It’s been six whole months since I moved into this lil’ corner of the internet, something that just happened to coincide with a real life move into a real life house. And as it turns out the whole “moving in” thing is actually a tidy little metaphor for anyone who decides on a whim to stake their claim in that particular neighbourhood of the internet.
Starting a blog is daunting at first. It takes a while to figure how everything’s going to look and where it’s all going to go. Formatting layouts is like the flat-pack furniture of the online world and you tear your hair out as you try over and over again to figure it all out. Then, when you’re all moved in you peek over the fence and get a little bit jealous when you find that the neighbours have done something altogether brave and brilliant with their own patch and then stress over what they’ll think about you and yours.
Okay, I’ve only been a resident of the blogosphere for six months (not a huge amount of time, yes…), but they’ve been a great six months. I went to my first event, turns out the neighbours are some of the loveliest peeps you’re ever going to meet, and I even got a mention as part of Blogosphere Magazine’s #InTheSpotlight for issue 9 (What! How?!). I’ve made mistakes, but I’ve learned a lot too.
So here’s Six Things I Learned in the first Six Months of Blogging…
1. Get Social
Once you’ve got your blog up and running and looking tidy there’s no point hanging around waiting for the internet to pop round for a cup of tea. The sad truth is no one’s going to magically stumble upon your blog (…uh, unless you’re using Stumble Upon… hm…). If you want people to visit then you’ve got to invite them! Life’s too short to be shy. You need to, in a word, PROMOTE. This is by far, I’ve found, the most time consuming part of blogging.
- Follow like-minded bloggers on Twitter and Instagram and interact with them. 🙂
- Twitter Chats are undoubtedly the best way to meet other bloggers (other than real life meet ups!). There’s literally a chat for every niche, so it’s a great way to connect, troubleshoot and promote. @lbloggerschat happens every Sunday and Wednesday night at 7pm, @blogospherem chats on a Sunday at 8pm and if you’re a Welshy like me then take time out for the @welshbloggersrt chat every Wednesday at 9pm.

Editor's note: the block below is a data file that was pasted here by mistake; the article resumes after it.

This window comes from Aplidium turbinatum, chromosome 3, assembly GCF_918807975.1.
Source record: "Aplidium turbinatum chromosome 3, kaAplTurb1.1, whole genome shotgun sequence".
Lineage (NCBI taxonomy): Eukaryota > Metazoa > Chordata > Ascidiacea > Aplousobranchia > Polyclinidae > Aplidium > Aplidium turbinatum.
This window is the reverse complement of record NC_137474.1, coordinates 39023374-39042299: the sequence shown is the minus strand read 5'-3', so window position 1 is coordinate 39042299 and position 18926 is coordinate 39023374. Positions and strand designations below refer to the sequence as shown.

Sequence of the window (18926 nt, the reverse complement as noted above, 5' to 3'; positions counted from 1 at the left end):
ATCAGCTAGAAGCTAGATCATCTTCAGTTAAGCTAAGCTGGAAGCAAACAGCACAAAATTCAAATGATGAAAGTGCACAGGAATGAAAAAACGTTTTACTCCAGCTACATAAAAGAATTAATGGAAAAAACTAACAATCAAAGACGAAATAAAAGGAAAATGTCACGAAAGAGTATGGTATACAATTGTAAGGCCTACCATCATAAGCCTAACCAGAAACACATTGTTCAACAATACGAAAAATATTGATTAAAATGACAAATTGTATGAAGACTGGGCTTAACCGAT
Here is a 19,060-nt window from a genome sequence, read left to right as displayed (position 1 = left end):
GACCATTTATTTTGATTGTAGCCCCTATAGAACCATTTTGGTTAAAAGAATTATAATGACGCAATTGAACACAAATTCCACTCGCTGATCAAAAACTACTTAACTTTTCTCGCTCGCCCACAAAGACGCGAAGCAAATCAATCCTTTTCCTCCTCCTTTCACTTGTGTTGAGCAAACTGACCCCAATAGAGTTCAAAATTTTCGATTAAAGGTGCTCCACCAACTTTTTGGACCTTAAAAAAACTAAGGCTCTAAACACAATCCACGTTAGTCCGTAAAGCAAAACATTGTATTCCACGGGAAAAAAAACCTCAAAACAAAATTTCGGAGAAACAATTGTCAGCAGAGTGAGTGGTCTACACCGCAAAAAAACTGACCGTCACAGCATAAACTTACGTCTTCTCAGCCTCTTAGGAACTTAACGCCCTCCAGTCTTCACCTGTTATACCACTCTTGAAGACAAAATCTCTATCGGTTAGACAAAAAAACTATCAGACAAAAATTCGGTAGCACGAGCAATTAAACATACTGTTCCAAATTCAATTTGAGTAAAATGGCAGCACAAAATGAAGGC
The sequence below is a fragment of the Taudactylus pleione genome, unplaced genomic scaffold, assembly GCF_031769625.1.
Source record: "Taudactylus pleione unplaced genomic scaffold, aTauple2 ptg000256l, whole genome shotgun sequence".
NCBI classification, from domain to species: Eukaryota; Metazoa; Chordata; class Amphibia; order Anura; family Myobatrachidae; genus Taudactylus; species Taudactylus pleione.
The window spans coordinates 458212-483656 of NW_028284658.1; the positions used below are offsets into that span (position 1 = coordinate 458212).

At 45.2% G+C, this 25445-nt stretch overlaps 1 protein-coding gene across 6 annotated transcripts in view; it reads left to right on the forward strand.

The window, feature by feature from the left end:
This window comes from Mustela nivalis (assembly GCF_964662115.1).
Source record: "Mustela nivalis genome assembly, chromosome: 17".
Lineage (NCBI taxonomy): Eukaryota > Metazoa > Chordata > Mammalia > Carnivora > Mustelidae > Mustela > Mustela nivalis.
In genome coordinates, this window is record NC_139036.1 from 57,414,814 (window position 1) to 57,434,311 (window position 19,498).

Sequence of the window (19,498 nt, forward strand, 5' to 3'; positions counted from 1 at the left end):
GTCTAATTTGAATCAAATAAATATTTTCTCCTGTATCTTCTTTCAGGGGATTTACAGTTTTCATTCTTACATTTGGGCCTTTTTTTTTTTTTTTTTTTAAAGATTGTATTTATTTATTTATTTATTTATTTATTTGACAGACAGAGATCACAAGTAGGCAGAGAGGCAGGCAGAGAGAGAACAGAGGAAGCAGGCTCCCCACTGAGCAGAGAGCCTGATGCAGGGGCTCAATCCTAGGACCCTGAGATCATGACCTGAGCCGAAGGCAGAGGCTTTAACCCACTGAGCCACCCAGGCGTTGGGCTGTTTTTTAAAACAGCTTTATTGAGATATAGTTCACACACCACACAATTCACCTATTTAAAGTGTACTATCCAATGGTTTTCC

- Promote your new posts with appropriate hashtags (especially on instagram).
- On Twitter there are loads of accounts that’ll retweet your post if you mention them, literally throwing you and your blog up there centre stage in front of all their followers and thereby getting your posts more exposure 🙂
2. A Little Organisation Goes a Long Way
If you’re on the neurotic side like me then you’ll already be doing this. Blogging is hard work! You’re a one man band at the end of the day; writer, photographer, PR whizz, technical support and graphic designer all rolled into one (phew!) – so do yourself a favour and get organised.
- If you’re planning on keeping to a posting schedule then planning and writing a few posts ahead of time and then scheduling them in ahead really helps. When I started I planned to post roughly three times a week – Monday, Wednesday and Friday – which I’ve more or less stuck to, but if I miss one I don’t stress. The world doesn’t end if you forget to post, and I realised early on that I’d much rather put out something I’m 100% happy with than half-ass a post last minute 🙂
- When it comes to promoting via Twitter and Instagram there are apps than help with scheduling posts when you’re way too busy to. I keep a memo on my phone with all my social media promotions and then just copy them across when I need to. When the queue drops, I just spend a couple of minutes stocking it back up. I started out on Hootsuite, but moved over to Buffer recently and personally found it much better.
- As a follow on from the above, timing your promotions is key! Think about the times of the day when most people are using Twitter, Instagram etc. 8:50am and 5:50pm on the train to and from work? 11am on a Saturday and Sunday for weekend breakfast scrolling (best time to post anything food related!).